Input gain pad on QU16?

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This topic contains 19 replies, has 7 voices, and was last updated by Profile photo of GCumbee GCumbee 5 years, 5 months ago.

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  • #53085
    Profile photo of coffee_king
    coffee_king
    Participant

    Hi there
    Where is the input “Pad” button on the QU16 please?
    Is there even one? My drummers phantom powered mic for his hi-hats are coming in almost too hot, even with the gain all the way down.

    Thanks

    #53086
    Profile photo of Rob
    Rob
    Participant

    If you are using the local inputs (on back of mixer), there is no pad:
    Local (red Gain) – Rear panel Mic/Line sockets
    feeding the internal Qu mixer preamps. These are a
    pad-less design featuring wide gain range.

    If you are suing a dSNAKE, there is a pad on the main screen for each input.

    #53087
    Profile photo of Rob
    Rob
    Participant

    Some mics have a -10db switch on them, have you checked this?

    #53088
    Profile photo of [XAP]Bob
    [XAP]Bob
    Participant

    http://www.amazon.co.uk/In-Line-Balanced-Attenuator-Volume-Adapter/dp/B0060GDZTG if you’re still struggling…

    I’m sure better examples exist, but it was the first hit

    #53089
    Profile photo of MarkPAman
    MarkPAman
    Participant

    Do those attenuators pass phantom OK? Some do & some don’t & that one doesn’t seem to say which it is!

    Also, check impedance. 600Ω is probably a better bet than 200Ω.

    http://www.canford.co.uk/Search?q=line+attenuator

    #53091
    Profile photo of mervaka
    mervaka
    Participant

    Attenuators shouldn’t need to touch pin 1! Differential mode attenuation is all that should be needed.

    pad schematic

    #53093
    Profile photo of [XAP]Bob
    [XAP]Bob
    Participant

    Why is R1 halved?

    #53094
    Profile photo of mervaka
    mervaka
    Participant

    Because of the differential nature of the circuit. It’s a derivation of a simple potential divider.

    Here’s some light bedtime reading:
    http://www.ti.com/lit/an/slwa053b/slwa053b.pdf

    Using this method, the circuit I posted previously should in fact read R1 and 2*R2.

    #53099
    Profile photo of [XAP]Bob
    [XAP]Bob
    Participant

    Why? I presume R1 and R2 refer to different resistances, so there is no reason to arbitrarily halve or double one of them.

    Or is it that R1 is R2/2?

    #53100
    Profile photo of GCumbee
    GCumbee
    Participant

    I have never seen a pad where R1 and 2 were different. Basically they are impedance isolation providing for the shunt resistor to passively reduce the level. Basically shorting. Same with a H pad.

    #53103
    Profile photo of mervaka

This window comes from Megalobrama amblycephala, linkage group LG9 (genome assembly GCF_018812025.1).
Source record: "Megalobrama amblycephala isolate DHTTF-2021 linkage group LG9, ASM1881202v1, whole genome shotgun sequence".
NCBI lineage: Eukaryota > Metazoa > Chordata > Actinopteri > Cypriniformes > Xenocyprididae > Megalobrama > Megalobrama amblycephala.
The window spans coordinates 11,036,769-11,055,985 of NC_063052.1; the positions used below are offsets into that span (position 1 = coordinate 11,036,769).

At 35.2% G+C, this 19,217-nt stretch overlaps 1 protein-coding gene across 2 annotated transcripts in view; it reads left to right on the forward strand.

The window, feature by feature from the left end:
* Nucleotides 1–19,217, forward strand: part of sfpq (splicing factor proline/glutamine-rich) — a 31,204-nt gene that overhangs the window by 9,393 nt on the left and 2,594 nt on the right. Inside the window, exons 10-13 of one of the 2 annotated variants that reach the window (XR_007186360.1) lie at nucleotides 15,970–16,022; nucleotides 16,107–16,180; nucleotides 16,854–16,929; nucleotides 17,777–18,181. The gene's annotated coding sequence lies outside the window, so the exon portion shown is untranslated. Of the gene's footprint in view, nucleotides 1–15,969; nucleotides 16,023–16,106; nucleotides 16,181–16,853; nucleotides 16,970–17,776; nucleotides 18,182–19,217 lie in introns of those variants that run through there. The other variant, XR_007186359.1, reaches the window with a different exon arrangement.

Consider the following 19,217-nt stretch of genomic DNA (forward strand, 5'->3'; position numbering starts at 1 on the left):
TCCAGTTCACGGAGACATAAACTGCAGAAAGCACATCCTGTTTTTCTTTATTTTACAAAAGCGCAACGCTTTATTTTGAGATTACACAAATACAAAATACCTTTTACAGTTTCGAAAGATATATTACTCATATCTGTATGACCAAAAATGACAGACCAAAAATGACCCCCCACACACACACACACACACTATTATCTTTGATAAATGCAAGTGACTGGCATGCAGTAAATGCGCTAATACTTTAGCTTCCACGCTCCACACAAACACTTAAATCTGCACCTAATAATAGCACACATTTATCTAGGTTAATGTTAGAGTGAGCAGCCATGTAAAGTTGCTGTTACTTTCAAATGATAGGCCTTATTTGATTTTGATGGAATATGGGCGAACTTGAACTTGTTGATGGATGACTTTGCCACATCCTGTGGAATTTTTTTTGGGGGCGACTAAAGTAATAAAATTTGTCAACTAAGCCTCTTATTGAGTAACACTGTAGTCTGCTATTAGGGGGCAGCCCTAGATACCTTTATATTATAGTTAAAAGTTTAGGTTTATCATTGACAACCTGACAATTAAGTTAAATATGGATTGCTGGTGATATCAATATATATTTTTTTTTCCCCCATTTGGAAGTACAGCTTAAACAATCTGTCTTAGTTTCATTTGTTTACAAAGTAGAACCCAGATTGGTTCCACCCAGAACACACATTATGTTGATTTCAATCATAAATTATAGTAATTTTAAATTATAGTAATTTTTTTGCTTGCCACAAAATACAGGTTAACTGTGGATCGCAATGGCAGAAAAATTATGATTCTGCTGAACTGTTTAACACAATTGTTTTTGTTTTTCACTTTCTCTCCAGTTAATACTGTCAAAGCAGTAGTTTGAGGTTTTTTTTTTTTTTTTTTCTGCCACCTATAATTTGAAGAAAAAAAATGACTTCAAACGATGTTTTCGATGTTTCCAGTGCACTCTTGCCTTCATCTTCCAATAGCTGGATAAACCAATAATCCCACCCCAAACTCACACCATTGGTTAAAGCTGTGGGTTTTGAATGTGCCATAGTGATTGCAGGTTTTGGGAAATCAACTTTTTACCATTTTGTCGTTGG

mervaka
    Participant

    It’s not arbitrary, see Figure 1 in the PDF I posted.

    R1 and R2 are independently respective of their single ended equivalents in a potential divider, where R1 is the resistor connected to the source, and R2 is the resistor connected to GND.

    #53104
    Profile photo of GCumbee
    GCumbee
    Participant

    The link is for filters. The one you show on your post is a balanced out. No ground. Single ended pads are usually T-pads.

    #53105
    Profile photo of GCumbee
    GCumbee
    Participant

    Here you go.

    Attachments:
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    #53107
    Profile photo of mervaka
    mervaka
    Participant

    In my intended example, it is inferred that ground would run 1:1 with no circuitry other than the screening of the cable. Same as what your schematic shows.

    Yes the link is for filters, but the same principles apply, just without reactive components.

    #53108
    Profile photo of Andreas
    Andreas
    Moderator

    Just some points from my side for clarification. The circuit expects a High-Z input to work correctly (reduce level by 6dB), otherwise R2 has to be seen in parallel to the input impedance. If R2 equals the input impedance, reduction will be 12dB.
    -6dB Pad isn’t very much for a pad and when choosing R2=R1 you’ll get -12dB.
    For symmetric signals R2 needs to be 2*R1 for the virtual ground in the “middle” of R2 to obtain -6dB, as Mervaka said.
    The non-trivial problem is to choose optimal values for R1 and R2, since you also need to take into account the source impedance, input impedance and capacitance.
    Anyway, I somehow doubt this is a pad issue, since level from a mic should be way below line level and the inputs allow signals up to +19dBU which I rarely saw from any device (particularly not a mic, and never from a phantom powered condenser).
    I’d probably check cabling first. A broken ground or signal line on a phantom powered mic can easily produce that high spikes when shaked.

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